INTRODUCTION: Arab reaction to the right-wind Likud party win in Israel's general election has been mixed.
GV EXTERIOR: soldiers outside
SV: Pierre Gemayel leader of Lebanese Falangist party speaking to newsmen in French
Initials CS RH/JB/DK/1710
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Background: INTRODUCTION: Arab reaction to the right-wind Likud party win in Israel's general election has been mixed. likud leader Menachem begin has been described as an 'enlightened conservative' by Dory Chamoun - son of National Liberal party leader Camille Chamoun - but members of the Palestine Liberation organisation (PLO) have warned that Mr. Begin's success may have brought closer the danger of another Middle East war.
SYNOPSIS: Lebanon's capital, beirut - where Lebanon's right-wing Falange party leader Pierre Gemayel was another of those with some praise for the Israeli election results. In the past, Israel has given support to Lebanon's rightists in their continuing civil war with the Palestinian-left alliance forces.
However, Lebanese Foreign Minister , Fouad botros, said on Thursday (19 May) that Israeli's swing to the right would not help to reconvene the Geneva Conference on a Middle East peace settlement. Mr. Butros said Likud's triumph had brought to power a group known for its intransigence and determination not to give "the rightful owners their right". This statement follows Mr. Begin's declared intention of increasing Jewish settlement of the occupied West Bank of the River Jordan. Such settlements have been strongly opposed by West Bank Arabs in the past, and the cause of many violent clashes with israeli security forces.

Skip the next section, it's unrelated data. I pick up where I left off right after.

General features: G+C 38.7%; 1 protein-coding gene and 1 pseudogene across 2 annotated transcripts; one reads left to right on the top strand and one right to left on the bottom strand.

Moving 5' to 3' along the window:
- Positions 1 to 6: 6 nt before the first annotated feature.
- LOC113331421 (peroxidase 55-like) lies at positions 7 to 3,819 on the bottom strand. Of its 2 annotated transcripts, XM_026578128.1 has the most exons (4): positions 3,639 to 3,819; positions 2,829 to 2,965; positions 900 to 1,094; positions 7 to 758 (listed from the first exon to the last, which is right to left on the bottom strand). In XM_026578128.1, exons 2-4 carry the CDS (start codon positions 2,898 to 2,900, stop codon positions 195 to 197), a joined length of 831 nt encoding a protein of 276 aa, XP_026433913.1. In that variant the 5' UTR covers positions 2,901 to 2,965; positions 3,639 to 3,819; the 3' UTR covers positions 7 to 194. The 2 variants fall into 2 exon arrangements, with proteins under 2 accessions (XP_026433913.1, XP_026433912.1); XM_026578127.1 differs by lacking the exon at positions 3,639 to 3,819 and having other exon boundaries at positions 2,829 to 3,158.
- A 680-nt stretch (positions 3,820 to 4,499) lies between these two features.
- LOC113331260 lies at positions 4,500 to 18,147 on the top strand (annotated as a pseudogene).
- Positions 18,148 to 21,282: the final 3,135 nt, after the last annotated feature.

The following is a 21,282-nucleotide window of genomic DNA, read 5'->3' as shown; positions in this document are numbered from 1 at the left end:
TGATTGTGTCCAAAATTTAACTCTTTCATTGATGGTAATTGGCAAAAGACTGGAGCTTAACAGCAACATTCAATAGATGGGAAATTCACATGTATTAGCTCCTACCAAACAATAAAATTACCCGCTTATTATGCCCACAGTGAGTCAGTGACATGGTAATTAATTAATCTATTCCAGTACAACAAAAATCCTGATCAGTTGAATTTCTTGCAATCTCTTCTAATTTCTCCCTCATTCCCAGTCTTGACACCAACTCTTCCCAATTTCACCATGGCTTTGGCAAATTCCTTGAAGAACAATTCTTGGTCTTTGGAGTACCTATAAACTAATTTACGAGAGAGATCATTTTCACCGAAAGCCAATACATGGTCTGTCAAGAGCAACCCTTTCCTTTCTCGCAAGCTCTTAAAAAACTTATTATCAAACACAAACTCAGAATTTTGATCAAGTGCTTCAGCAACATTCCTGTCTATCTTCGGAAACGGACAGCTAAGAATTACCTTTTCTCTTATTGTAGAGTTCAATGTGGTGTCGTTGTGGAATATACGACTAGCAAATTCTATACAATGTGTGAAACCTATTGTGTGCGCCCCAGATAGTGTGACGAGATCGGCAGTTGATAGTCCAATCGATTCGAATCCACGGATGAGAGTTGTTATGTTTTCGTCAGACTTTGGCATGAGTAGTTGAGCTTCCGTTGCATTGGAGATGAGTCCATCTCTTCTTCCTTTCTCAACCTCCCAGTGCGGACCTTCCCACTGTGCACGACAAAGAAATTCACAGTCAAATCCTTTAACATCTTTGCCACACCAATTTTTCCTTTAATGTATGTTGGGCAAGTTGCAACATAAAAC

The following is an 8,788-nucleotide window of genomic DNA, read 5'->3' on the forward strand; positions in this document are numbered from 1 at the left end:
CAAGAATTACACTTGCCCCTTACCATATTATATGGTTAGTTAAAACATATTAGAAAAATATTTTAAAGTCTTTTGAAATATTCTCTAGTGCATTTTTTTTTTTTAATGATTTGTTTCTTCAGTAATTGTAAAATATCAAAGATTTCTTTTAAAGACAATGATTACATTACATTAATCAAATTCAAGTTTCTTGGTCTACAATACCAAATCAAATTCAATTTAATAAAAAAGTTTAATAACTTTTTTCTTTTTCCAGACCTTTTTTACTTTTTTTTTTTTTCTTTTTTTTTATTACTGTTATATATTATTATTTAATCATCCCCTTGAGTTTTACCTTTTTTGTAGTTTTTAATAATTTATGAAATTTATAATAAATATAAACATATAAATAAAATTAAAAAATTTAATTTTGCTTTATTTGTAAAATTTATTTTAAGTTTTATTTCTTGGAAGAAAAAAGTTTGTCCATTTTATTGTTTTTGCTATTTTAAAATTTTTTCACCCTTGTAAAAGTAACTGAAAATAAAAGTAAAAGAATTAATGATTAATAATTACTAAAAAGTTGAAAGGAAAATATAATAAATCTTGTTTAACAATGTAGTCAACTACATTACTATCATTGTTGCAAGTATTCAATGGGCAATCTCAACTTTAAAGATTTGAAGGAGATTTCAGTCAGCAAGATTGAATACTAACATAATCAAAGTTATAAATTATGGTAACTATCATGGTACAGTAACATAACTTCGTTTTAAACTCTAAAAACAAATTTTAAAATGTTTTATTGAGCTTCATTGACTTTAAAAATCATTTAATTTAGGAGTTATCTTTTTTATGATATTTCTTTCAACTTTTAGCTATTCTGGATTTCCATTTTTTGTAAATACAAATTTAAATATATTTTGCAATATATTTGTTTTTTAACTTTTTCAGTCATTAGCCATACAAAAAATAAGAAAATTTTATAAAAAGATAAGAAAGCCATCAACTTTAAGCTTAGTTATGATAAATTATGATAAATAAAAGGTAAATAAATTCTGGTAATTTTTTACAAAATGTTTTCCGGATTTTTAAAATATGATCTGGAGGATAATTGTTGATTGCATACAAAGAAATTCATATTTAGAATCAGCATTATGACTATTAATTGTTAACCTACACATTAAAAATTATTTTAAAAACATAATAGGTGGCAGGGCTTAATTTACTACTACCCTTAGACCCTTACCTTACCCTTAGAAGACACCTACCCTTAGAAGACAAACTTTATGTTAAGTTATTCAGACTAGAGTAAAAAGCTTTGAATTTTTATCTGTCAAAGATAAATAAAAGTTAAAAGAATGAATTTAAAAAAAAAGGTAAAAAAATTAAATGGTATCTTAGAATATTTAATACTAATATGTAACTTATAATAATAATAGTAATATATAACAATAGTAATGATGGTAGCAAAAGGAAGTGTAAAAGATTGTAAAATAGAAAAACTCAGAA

PLO spokesman, Mahmoud Labadi also spoke to newsmen on Thursday about the Palestine Liberation Organisation's reaction to the Isreali elections. He expressed the PLO's great pessimism over the results, and have said that hopes for a negotiated peaceful settlement in the Middle East have taken a turn for the worse. The leader of the PLO's unified information department Mr Majid Abu Sharar has described Mr. Begin as a notorious international terrorist, because, as leader of an extremist group called the Irgun Zvaei Leuimi, he was known to have followed a policy of violence in 1946, aimed at establishing a Jewish nation in Palestine.
Mr. Begin however, has said in an interview that he is personally ready to lead an Israeli mission into peace negotiations with the Arab states.
The likud emerged from the election as Isreal's largest single political group with 43 seats in the 120-member Knesset.
But Mr. Begin is yet to announce which parties will be included in his proposed broad national coalition Cabinet.
And it is still to be seen if Arab leaders will be willing to talk peace with Mr. Begin.